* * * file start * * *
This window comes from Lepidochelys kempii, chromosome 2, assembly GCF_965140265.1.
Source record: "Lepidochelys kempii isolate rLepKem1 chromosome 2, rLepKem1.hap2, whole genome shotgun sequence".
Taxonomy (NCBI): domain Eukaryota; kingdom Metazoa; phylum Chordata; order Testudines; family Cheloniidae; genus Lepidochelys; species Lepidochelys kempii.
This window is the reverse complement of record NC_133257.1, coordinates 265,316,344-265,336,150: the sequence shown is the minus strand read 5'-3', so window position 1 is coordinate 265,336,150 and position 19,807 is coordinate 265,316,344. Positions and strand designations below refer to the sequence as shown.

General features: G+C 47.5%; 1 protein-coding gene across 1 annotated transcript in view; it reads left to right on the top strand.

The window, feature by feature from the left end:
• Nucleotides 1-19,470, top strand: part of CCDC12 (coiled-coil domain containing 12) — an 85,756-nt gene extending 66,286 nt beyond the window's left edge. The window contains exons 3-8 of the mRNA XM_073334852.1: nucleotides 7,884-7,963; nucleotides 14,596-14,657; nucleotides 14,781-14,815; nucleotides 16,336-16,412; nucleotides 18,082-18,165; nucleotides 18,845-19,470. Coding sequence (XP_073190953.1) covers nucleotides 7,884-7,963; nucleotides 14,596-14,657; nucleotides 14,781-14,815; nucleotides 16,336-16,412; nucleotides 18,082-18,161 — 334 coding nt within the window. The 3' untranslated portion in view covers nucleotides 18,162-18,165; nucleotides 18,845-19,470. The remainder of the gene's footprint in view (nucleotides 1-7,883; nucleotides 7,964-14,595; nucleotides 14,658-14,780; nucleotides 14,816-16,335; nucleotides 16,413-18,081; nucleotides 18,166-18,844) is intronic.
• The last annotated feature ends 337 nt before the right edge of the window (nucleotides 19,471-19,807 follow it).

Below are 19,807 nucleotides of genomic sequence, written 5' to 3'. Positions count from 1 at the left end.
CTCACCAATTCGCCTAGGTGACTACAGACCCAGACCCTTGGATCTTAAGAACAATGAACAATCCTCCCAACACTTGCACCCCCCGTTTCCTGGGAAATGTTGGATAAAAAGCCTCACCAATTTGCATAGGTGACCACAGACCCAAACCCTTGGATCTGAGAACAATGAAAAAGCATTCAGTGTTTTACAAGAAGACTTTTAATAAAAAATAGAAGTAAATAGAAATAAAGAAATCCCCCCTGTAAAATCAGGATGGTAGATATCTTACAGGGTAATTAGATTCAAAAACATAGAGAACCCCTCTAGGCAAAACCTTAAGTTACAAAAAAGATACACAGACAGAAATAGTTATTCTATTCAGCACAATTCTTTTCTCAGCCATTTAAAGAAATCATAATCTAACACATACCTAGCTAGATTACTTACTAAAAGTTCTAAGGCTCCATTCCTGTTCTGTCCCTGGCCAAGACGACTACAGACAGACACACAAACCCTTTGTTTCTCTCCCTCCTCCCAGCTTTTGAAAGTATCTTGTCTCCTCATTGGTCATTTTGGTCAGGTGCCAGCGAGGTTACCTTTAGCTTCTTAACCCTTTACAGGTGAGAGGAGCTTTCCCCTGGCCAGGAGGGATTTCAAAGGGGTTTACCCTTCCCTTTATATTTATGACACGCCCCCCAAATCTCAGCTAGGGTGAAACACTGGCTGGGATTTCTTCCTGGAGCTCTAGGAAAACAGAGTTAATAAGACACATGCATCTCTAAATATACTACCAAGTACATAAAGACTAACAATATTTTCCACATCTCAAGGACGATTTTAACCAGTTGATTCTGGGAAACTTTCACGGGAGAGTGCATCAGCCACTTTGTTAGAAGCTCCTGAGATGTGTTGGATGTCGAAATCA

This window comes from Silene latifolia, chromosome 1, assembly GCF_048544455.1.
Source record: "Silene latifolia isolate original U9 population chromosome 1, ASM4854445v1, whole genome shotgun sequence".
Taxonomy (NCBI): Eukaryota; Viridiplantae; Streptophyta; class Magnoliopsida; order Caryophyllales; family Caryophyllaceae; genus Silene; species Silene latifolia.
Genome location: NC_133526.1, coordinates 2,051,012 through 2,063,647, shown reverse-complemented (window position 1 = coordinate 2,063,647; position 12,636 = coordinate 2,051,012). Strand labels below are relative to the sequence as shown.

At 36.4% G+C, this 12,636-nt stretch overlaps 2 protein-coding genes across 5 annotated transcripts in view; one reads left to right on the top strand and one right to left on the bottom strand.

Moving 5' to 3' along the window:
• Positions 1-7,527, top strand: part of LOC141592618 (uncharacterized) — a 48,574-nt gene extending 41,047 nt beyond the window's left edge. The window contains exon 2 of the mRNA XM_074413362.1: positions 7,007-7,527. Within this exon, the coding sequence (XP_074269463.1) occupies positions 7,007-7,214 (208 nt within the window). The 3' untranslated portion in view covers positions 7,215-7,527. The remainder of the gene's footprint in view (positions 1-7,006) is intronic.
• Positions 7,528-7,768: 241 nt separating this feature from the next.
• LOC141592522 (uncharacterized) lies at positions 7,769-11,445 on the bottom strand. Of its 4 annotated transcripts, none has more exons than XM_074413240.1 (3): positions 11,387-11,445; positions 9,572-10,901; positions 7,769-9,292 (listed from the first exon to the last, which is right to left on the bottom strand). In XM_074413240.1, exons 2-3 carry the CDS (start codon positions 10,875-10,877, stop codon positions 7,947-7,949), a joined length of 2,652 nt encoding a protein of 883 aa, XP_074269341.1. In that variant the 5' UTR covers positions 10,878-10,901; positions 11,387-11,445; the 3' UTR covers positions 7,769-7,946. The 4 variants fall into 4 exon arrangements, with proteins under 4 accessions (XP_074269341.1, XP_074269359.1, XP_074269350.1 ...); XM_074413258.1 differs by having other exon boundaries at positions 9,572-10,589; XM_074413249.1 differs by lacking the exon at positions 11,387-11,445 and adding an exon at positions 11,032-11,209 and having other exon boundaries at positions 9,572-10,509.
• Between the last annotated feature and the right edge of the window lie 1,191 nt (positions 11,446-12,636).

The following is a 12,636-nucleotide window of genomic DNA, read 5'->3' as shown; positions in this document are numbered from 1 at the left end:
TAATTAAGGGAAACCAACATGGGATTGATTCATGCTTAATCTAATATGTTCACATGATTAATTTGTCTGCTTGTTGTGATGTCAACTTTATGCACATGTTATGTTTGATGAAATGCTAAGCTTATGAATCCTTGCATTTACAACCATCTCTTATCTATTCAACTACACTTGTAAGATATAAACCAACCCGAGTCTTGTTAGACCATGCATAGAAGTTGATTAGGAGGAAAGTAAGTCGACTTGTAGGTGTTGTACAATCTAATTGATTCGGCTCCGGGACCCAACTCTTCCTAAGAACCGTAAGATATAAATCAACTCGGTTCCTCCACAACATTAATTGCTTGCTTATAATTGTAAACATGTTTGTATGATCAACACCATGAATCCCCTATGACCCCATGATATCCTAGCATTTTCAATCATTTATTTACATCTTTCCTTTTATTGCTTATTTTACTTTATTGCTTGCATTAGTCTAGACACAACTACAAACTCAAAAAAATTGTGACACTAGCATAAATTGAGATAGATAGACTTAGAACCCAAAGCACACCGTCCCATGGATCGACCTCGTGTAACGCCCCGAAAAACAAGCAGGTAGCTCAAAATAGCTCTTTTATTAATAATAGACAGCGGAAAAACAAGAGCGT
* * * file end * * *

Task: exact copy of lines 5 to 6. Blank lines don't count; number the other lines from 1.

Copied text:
General features: G+C 47.5%; 1 protein-coding gene across 1 annotated transcript in view; it reads left to right on the top strand.

The window, feature by feature from the left end: